Our mission is to provide a free, world‑class education for anyone, anywhere.
freeCodeCamp's mission is to help people learn to code for free.
Khan Academy is an online learning platform offering practice exercises, videos and more. It is primarily for K-14 material as well as free tools for parents and instructors.
It's staggering to me the amount of material present on the platform, and the quality with which it's presented.
Khan Academy was founded by Sal Khan after he began tutoring family members online. He started posting his videos on YouTube in 2006, and incorporated as a non-profit in 2008.
The pre-funding early days of Khan Academy ran parallel to my return to college in the late 00's. Shortly after significant grant money began to bolster the platform, I began to use it extensively.
I took my first Calculus course in the spring of 2012, and it was a system-shock experience. I quickly realized I'd have to relearn substantial chunks of trigonometry in tandem with the Calculus work to keep up with our professor.
Dr. Shive, like many college professors at the time, recommended Khan Academy to any (all) of us who were struggling to keep pace with his instruction.
I spent many hours on Khan Academy relearning the trig and reinforcing the Calculus that semester.
And you know what happened?
- I fell in love with both subjects
- I fell in love with learning, in general
- I realized the potential for educational content online
🏫 New School
I'd had some wonderful professors through the years. Having returned for my first degree at age 25, I was more receptive to subjects and instruction than before.
Profs. Bishop, Switzer, Kelly, Prenshaw, Fiser, Culpepper, Brister and Parakkal were a few standouts that had life-long impacts on my education and my career afterward.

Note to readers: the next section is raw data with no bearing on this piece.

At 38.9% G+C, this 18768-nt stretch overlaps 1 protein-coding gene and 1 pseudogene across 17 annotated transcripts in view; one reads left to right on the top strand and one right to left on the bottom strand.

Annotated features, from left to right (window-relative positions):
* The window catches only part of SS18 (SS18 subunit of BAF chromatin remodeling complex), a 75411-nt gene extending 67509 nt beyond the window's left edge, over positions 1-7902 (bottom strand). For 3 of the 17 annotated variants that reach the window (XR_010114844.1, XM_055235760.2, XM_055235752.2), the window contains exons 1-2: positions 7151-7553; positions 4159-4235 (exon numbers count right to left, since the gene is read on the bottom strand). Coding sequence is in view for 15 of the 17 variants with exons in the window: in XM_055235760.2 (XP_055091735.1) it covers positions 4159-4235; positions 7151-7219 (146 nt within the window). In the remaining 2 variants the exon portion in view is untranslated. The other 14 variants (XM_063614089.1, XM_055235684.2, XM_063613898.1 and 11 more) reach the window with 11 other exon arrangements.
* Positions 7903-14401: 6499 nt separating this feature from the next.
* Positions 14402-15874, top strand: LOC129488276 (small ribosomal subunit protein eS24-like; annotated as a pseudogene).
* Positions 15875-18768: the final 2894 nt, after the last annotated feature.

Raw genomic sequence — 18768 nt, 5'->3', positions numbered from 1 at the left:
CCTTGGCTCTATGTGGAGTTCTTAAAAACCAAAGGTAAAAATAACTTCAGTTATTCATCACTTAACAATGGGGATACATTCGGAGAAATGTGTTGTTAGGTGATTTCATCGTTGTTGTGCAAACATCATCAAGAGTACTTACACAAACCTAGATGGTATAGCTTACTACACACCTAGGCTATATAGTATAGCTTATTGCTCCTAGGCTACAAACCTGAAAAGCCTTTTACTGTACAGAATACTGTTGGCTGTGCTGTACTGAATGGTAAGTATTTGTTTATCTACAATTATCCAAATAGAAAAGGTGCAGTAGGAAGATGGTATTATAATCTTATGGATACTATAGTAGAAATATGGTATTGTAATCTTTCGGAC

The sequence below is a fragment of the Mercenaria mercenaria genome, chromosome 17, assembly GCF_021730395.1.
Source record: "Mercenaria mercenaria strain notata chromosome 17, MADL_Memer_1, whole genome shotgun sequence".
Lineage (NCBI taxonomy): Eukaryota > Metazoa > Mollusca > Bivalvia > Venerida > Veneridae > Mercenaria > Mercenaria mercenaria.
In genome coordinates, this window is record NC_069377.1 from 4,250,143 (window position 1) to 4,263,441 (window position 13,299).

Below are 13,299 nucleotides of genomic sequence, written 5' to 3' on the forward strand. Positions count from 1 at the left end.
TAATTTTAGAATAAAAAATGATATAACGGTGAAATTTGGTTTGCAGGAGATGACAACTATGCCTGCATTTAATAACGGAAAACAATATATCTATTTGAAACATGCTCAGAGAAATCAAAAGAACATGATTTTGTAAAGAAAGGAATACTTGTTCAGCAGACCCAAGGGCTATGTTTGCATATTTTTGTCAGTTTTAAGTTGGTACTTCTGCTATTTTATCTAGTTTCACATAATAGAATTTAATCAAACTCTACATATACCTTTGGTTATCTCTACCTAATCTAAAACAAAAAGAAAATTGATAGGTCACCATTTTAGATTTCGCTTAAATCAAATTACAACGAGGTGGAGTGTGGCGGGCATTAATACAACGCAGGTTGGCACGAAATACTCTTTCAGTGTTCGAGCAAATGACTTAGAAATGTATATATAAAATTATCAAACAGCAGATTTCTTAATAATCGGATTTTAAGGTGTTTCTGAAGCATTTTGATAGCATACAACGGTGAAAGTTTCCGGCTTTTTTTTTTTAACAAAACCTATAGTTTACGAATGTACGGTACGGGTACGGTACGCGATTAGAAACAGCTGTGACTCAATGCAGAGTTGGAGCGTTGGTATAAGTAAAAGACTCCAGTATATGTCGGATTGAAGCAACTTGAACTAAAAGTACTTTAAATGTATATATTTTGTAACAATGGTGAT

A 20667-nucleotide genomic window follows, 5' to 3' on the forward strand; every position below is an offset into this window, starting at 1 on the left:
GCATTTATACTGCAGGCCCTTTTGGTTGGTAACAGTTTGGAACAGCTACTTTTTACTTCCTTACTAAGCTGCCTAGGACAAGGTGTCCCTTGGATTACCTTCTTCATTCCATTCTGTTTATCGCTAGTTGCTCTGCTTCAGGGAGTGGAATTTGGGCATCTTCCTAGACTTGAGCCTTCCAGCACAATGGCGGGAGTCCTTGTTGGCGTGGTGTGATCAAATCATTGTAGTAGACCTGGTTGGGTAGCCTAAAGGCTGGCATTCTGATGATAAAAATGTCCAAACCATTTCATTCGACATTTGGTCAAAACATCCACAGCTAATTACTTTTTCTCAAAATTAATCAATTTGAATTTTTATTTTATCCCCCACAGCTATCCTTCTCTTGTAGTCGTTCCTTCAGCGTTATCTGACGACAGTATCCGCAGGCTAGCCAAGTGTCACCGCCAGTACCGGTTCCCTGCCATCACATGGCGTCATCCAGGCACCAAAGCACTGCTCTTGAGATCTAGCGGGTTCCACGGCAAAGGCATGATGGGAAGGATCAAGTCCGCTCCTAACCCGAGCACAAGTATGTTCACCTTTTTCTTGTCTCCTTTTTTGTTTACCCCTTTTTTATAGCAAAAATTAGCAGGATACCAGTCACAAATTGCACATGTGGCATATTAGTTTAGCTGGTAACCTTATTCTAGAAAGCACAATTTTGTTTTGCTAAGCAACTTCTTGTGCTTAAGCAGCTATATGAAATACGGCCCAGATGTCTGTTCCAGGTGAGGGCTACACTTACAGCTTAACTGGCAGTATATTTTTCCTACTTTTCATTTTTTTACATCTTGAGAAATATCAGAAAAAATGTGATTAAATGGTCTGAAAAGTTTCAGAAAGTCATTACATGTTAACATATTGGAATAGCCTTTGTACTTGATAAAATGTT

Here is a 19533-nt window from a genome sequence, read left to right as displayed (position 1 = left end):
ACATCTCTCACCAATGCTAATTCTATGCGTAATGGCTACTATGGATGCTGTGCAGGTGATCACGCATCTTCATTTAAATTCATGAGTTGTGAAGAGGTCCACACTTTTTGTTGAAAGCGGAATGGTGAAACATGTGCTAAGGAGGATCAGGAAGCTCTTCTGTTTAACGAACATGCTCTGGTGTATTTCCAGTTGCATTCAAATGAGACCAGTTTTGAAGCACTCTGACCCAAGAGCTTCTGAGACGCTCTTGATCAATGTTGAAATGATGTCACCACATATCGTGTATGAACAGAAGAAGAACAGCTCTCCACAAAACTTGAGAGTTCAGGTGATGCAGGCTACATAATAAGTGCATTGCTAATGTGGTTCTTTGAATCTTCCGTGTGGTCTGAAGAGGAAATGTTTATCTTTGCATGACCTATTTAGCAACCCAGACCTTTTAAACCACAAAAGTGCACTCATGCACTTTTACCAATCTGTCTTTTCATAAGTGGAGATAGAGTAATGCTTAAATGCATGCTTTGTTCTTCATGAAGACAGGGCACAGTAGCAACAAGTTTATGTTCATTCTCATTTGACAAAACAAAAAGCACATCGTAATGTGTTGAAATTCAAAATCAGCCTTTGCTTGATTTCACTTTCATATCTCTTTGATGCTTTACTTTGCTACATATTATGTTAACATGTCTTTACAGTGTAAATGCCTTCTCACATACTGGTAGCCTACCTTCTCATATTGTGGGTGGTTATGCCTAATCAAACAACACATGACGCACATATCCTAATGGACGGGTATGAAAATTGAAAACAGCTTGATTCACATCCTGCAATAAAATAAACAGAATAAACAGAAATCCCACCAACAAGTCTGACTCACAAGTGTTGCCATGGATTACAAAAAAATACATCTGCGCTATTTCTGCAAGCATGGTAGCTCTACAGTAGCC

Add Sal Khan to the list. Particularly because of his early instructional videos in mathematics and physics. I was so impressed with the quality of content he was producing even before the videos themselves became as polished as they are today.
As a result of my experiences that final semester during my business undergraduate degree, my love of learning was renewed. And my love for math and science was birthed.
I went back through two years of an engineering degree two years after graduating, and my love of web development and technology today stems from those formative years.
Khan Academy inspires me to
- Continue learning
- Help others in their journey
- Leverage the power of the internet to do good
Not long after my experiences with Khan Academy, freeCodeCamp was founded in 2014. This was right when I returned to college in an engineering program.
freeCodeCamp is a free online coding bootcamp with challenges, projects and verified certifications. In addition to the curriculum, there are hundreds of tutorials and videos available on their news blog and YouTube channel.
I dabbled in Python and Java over the course of two years. I found freeCodeCamp myself in 2016 after my first son was born and I chose to exit formal university in favor of self-study.
I also used Codecademy and edX a bit, but was always drawn to freeCodeCamp because of its crystal clear mission.